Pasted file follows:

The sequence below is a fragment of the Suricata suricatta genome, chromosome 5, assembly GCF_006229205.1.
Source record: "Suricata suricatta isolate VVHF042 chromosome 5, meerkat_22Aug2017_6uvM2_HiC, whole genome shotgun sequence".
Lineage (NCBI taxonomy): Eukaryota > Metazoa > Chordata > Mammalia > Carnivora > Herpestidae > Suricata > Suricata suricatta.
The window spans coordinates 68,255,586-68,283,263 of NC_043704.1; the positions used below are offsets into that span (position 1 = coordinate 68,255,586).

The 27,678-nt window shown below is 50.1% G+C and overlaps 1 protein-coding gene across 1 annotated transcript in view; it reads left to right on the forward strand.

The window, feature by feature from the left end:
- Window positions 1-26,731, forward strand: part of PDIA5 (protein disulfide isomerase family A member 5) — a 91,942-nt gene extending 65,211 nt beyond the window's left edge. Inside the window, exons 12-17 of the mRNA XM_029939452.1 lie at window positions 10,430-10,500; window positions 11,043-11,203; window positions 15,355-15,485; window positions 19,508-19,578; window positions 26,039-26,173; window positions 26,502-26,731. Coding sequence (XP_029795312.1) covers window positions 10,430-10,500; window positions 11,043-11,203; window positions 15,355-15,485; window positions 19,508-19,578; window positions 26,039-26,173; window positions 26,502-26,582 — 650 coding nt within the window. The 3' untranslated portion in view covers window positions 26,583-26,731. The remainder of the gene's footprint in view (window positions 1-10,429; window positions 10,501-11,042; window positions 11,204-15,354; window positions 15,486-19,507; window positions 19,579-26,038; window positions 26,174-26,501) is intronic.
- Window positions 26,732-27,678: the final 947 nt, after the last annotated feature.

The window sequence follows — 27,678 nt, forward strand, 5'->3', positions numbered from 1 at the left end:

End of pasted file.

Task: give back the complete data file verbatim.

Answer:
The sequence below is a fragment of the Suricata suricatta genome, chromosome 5, assembly GCF_006229205.1.
Source record: "Suricata suricatta isolate VVHF042 chromosome 5, meerkat_22Aug2017_6uvM2_HiC, whole genome shotgun sequence".
Lineage (NCBI taxonomy): Eukaryota > Metazoa > Chordata > Mammalia > Carnivora > Herpestidae > Suricata > Suricata suricatta.
The window spans coordinates 68,255,586-68,283,263 of NC_043704.1; the positions used below are offsets into that span (position 1 = coordinate 68,255,586).

The 27,678-nt window shown below is 50.1% G+C and overlaps 1 protein-coding gene across 1 annotated transcript in view; it reads left to right on the forward strand.

The window, feature by feature from the left end:
- Window positions 1-26,731, forward strand: part of PDIA5 (protein disulfide isomerase family A member 5) — a 91,942-nt gene extending 65,211 nt beyond the window's left edge. Inside the window, exons 12-17 of the mRNA XM_029939452.1 lie at window positions 10,430-10,500; window positions 11,043-11,203; window positions 15,355-15,485; window positions 19,508-19,578; window positions 26,039-26,173; window positions 26,502-26,731. Coding sequence (XP_029795312.1) covers window positions 10,430-10,500; window positions 11,043-11,203; window positions 15,355-15,485; window positions 19,508-19,578; window positions 26,039-26,173; window positions 26,502-26,582 — 650 coding nt within the window. The 3' untranslated portion in view covers window positions 26,583-26,731. The remainder of the gene's footprint in view (window positions 1-10,429; window positions 10,501-11,042; window positions 11,204-15,354; window positions 15,486-19,507; window positions 19,579-26,038; window positions 26,174-26,501) is intronic.
- Window positions 26,732-27,678: the final 947 nt, after the last annotated feature.

The window sequence follows — 27,678 nt, forward strand, 5'->3', positions numbered from 1 at the left end: